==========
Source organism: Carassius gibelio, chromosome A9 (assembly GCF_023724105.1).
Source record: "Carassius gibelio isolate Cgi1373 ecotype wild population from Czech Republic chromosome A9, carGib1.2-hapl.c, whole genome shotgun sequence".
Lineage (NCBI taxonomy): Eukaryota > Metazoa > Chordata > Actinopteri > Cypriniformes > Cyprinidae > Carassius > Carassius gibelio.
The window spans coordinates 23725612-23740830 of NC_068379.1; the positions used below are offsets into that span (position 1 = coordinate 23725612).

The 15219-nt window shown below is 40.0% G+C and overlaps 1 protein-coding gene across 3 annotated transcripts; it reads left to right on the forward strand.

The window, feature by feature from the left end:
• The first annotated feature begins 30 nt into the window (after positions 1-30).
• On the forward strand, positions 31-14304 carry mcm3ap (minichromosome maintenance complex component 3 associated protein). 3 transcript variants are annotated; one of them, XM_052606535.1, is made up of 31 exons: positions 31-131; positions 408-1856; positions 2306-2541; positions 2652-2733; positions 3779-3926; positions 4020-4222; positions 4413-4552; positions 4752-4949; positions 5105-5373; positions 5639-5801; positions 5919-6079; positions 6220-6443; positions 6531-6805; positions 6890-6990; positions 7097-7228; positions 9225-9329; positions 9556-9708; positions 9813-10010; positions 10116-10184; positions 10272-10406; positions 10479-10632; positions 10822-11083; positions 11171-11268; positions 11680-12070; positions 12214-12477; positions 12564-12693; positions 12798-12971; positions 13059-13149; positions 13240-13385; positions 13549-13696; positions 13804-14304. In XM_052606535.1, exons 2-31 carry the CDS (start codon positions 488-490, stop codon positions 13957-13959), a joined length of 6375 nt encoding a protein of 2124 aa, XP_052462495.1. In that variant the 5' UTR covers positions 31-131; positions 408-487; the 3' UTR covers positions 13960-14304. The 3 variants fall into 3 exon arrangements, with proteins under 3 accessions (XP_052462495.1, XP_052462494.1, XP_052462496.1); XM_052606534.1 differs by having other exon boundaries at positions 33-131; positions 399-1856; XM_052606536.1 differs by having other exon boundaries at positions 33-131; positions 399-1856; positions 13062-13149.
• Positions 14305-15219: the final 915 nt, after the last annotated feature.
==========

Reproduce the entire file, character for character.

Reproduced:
Source organism: Carassius gibelio, chromosome A9 (assembly GCF_023724105.1).
Source record: "Carassius gibelio isolate Cgi1373 ecotype wild population from Czech Republic chromosome A9, carGib1.2-hapl.c, whole genome shotgun sequence".
Lineage (NCBI taxonomy): Eukaryota > Metazoa > Chordata > Actinopteri > Cypriniformes > Cyprinidae > Carassius > Carassius gibelio.
The window spans coordinates 23725612-23740830 of NC_068379.1; the positions used below are offsets into that span (position 1 = coordinate 23725612).

The 15219-nt window shown below is 40.0% G+C and overlaps 1 protein-coding gene across 3 annotated transcripts; it reads left to right on the forward strand.

The window, feature by feature from the left end:
• The first annotated feature begins 30 nt into the window (after positions 1-30).
• On the forward strand, positions 31-14304 carry mcm3ap (minichromosome maintenance complex component 3 associated protein). 3 transcript variants are annotated; one of them, XM_052606535.1, is made up of 31 exons: positions 31-131; positions 408-1856; positions 2306-2541; positions 2652-2733; positions 3779-3926; positions 4020-4222; positions 4413-4552; positions 4752-4949; positions 5105-5373; positions 5639-5801; positions 5919-6079; positions 6220-6443; positions 6531-6805; positions 6890-6990; positions 7097-7228; positions 9225-9329; positions 9556-9708; positions 9813-10010; positions 10116-10184; positions 10272-10406; positions 10479-10632; positions 10822-11083; positions 11171-11268; positions 11680-12070; positions 12214-12477; positions 12564-12693; positions 12798-12971; positions 13059-13149; positions 13240-13385; positions 13549-13696; positions 13804-14304. In XM_052606535.1, exons 2-31 carry the CDS (start codon positions 488-490, stop codon positions 13957-13959), a joined length of 6375 nt encoding a protein of 2124 aa, XP_052462495.1. In that variant the 5' UTR covers positions 31-131; positions 408-487; the 3' UTR covers positions 13960-14304. The 3 variants fall into 3 exon arrangements, with proteins under 3 accessions (XP_052462495.1, XP_052462494.1, XP_052462496.1); XM_052606534.1 differs by having other exon boundaries at positions 33-131; positions 399-1856; XM_052606536.1 differs by having other exon boundaries at positions 33-131; positions 399-1856; positions 13062-13149.
• Positions 14305-15219: the final 915 nt, after the last annotated feature.